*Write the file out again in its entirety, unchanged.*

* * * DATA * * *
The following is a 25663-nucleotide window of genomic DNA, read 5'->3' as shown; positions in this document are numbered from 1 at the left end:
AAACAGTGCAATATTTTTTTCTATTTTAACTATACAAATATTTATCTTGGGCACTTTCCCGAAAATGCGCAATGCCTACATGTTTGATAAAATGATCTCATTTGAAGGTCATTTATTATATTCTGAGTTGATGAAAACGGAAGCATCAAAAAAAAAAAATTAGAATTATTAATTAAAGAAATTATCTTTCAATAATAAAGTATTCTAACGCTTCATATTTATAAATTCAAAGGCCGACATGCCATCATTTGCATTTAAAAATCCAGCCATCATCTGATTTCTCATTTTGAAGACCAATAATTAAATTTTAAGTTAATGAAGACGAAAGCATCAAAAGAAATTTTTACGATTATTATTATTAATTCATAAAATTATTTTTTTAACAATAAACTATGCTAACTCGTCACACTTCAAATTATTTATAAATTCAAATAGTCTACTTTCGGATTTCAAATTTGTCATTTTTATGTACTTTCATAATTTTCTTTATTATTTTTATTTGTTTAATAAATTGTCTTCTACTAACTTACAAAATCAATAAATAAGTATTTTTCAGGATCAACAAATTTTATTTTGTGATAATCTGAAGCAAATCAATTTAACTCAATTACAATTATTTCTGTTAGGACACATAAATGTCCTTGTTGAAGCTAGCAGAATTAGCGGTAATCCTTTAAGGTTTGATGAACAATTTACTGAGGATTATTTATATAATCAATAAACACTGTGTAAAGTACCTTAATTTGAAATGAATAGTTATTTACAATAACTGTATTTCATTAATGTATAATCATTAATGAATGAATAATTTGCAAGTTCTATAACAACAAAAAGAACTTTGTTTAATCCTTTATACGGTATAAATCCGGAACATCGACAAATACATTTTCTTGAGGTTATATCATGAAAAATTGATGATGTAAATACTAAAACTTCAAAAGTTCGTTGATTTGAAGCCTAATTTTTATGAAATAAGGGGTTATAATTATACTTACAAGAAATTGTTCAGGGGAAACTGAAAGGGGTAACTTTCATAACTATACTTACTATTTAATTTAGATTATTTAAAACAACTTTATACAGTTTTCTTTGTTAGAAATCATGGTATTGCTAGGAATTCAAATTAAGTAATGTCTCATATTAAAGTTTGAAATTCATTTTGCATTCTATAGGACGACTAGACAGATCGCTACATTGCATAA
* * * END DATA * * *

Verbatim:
The following is a 25663-nucleotide window of genomic DNA, read 5'->3' as shown; positions in this document are numbered from 1 at the left end:
AAACAGTGCAATATTTTTTTCTATTTTAACTATACAAATATTTATCTTGGGCACTTTCCCGAAAATGCGCAATGCCTACATGTTTGATAAAATGATCTCATTTGAAGGTCATTTATTATATTCTGAGTTGATGAAAACGGAAGCATCAAAAAAAAAAAATTAGAATTATTAATTAAAGAAATTATCTTTCAATAATAAAGTATTCTAACGCTTCATATTTATAAATTCAAAGGCCGACATGCCATCATTTGCATTTAAAAATCCAGCCATCATCTGATTTCTCATTTTGAAGACCAATAATTAAATTTTAAGTTAATGAAGACGAAAGCATCAAAAGAAATTTTTACGATTATTATTATTAATTCATAAAATTATTTTTTTAACAATAAACTATGCTAACTCGTCACACTTCAAATTATTTATAAATTCAAATAGTCTACTTTCGGATTTCAAATTTGTCATTTTTATGTACTTTCATAATTTTCTTTATTATTTTTATTTGTTTAATAAATTGTCTTCTACTAACTTACAAAATCAATAAATAAGTATTTTTCAGGATCAACAAATTTTATTTTGTGATAATCTGAAGCAAATCAATTTAACTCAATTACAATTATTTCTGTTAGGACACATAAATGTCCTTGTTGAAGCTAGCAGAATTAGCGGTAATCCTTTAAGGTTTGATGAACAATTTACTGAGGATTATTTATATAATCAATAAACACTGTGTAAAGTACCTTAATTTGAAATGAATAGTTATTTACAATAACTGTATTTCATTAATGTATAATCATTAATGAATGAATAATTTGCAAGTTCTATAACAACAAAAAGAACTTTGTTTAATCCTTTATACGGTATAAATCCGGAACATCGACAAATACATTTTCTTGAGGTTATATCATGAAAAATTGATGATGTAAATACTAAAACTTCAAAAGTTCGTTGATTTGAAGCCTAATTTTTATGAAATAAGGGGTTATAATTATACTTACAAGAAATTGTTCAGGGGAAACTGAAAGGGGTAACTTTCATAACTATACTTACTATTTAATTTAGATTATTTAAAACAACTTTATACAGTTTTCTTTGTTAGAAATCATGGTATTGCTAGGAATTCAAATTAAGTAATGTCTCATATTAAAGTTTGAAATTCATTTTGCATTCTATAGGACGACTAGACAGATCGCTACATTGCATAA